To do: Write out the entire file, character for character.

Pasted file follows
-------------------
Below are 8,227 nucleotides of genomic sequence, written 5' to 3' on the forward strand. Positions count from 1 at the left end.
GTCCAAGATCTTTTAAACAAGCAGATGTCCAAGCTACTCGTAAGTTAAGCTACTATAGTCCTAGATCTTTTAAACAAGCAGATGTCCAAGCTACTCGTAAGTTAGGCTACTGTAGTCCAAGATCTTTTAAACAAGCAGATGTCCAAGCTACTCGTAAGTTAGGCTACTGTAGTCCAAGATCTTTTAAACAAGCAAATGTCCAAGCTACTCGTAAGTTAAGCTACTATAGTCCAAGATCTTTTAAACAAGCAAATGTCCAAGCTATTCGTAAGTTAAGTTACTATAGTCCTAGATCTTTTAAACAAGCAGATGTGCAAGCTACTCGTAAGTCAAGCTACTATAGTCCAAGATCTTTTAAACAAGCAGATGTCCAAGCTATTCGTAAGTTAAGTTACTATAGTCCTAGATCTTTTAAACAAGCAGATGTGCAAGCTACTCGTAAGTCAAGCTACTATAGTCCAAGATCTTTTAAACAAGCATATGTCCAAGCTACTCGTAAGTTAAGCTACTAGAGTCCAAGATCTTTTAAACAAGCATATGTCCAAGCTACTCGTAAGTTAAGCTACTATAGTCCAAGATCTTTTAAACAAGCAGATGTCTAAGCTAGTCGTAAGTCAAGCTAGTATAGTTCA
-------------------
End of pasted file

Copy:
Below are 8,227 nucleotides of genomic sequence, written 5' to 3' on the forward strand. Positions count from 1 at the left end.
GTCCAAGATCTTTTAAACAAGCAGATGTCCAAGCTACTCGTAAGTTAAGCTACTATAGTCCTAGATCTTTTAAACAAGCAGATGTCCAAGCTACTCGTAAGTTAGGCTACTGTAGTCCAAGATCTTTTAAACAAGCAGATGTCCAAGCTACTCGTAAGTTAGGCTACTGTAGTCCAAGATCTTTTAAACAAGCAAATGTCCAAGCTACTCGTAAGTTAAGCTACTATAGTCCAAGATCTTTTAAACAAGCAAATGTCCAAGCTATTCGTAAGTTAAGTTACTATAGTCCTAGATCTTTTAAACAAGCAGATGTGCAAGCTACTCGTAAGTCAAGCTACTATAGTCCAAGATCTTTTAAACAAGCAGATGTCCAAGCTATTCGTAAGTTAAGTTACTATAGTCCTAGATCTTTTAAACAAGCAGATGTGCAAGCTACTCGTAAGTCAAGCTACTATAGTCCAAGATCTTTTAAACAAGCATATGTCCAAGCTACTCGTAAGTTAAGCTACTAGAGTCCAAGATCTTTTAAACAAGCATATGTCCAAGCTACTCGTAAGTTAAGCTACTATAGTCCAAGATCTTTTAAACAAGCAGATGTCTAAGCTAGTCGTAAGTCAAGCTAGTATAGTTCA